Debra takes great care to use only the freshest local ingredients at her bistro. She “found” a hard, sweet pear that was created at nearby Cornell University to use in the next dish. It was baked and served on a bed of mesclun (without fresh herbs this time) with a pungent gorgonzolla sauce. Fortunately, my revived German allowed an easy pronunciation of the Gewurztraminer served with a Cabernet Franc for this course. I found myself drinking the red with the richness of the greens and sauce, while enjoying the pear with the “Gertz.” I simply couldn’t decide which I preferred, but if I had to choose, that subtle pear flavor would have been ruined by the Cab Franc.

Save some room
By an odd coincidence, dinner finished with a flan on both nights. Chef Sutton’s had sugar encrusted fresh red and green grapes on top that burst with sweet flavor. The flan itself was creamy sweet, with the roasted sugar “juice” mixed with unreduced Niagara wine for a sauce. The same wine was in my glass, so the grape, grape, grape flavors, almost too sweet, dominated the dessert perfectly for a winery.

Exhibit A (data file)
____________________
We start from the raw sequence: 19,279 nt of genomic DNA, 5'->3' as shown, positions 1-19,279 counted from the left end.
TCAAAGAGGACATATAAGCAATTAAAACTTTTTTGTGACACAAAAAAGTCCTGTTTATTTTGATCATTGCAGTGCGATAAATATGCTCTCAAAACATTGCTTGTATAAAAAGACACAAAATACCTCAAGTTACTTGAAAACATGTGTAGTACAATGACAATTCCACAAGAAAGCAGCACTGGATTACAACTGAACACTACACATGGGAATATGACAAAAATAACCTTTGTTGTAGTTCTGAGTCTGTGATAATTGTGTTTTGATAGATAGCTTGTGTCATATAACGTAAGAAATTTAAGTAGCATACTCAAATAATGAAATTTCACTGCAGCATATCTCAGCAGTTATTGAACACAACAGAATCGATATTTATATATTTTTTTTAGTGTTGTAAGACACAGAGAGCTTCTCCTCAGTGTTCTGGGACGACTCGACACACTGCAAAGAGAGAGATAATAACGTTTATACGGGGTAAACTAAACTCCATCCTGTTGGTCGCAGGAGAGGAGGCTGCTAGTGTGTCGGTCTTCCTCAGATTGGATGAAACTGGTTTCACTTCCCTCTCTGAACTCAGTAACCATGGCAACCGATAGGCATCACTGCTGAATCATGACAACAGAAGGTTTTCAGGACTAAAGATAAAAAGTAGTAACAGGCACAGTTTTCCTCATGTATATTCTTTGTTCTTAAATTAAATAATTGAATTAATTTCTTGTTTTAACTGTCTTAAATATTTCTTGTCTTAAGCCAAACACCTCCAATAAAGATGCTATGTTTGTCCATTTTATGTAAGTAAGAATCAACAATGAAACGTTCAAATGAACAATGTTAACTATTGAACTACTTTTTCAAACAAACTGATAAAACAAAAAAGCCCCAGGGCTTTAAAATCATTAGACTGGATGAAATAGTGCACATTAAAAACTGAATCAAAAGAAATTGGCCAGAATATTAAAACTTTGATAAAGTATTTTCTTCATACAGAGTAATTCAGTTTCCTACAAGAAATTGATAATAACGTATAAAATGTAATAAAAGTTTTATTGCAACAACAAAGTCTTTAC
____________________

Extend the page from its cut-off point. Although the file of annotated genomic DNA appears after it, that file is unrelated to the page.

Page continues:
The flan at the Red Newt was entirely different, undoubtedly the best I’ve ever been served. Chef Debra Whiting and I share the same philosophy about dessert – it shouldn’t be too sweet. Her flan was cooked on the thinnest bed of fresh apricots and flavored with coconut milk. It was the creamiest, I-can’t-believe-this-is-cooked bit of perfection, with apricot brandy drizzled over it. It was not cloyingly sweet but just right, as was every dish she served me.

These dinners convinced me that wine and food taste best when served together. From my own cooking experience I know that even a mediocre wine, or a less-than-perfect dish, can be elevated when served in the right combination. Armed with that knowledge, I tasted my way through the other wineries, and quizzed the many chefs as I circled Seneca Lake looking for new wines and recipes to combine at home. One thing’s for sure, as much fun as eating out can be, there’s nothing better than gathering friends and family for good food and wine around my own dinner table. Bon appetit!

by Richard Frisbie
Richard Frisbie is a bookseller and publisher in the Hudson Valley who writes culinary travel articles. When he is not writing for Life in the Finger Lakes magazine, he is a featured Food Correspondent for where his other articles can be seen.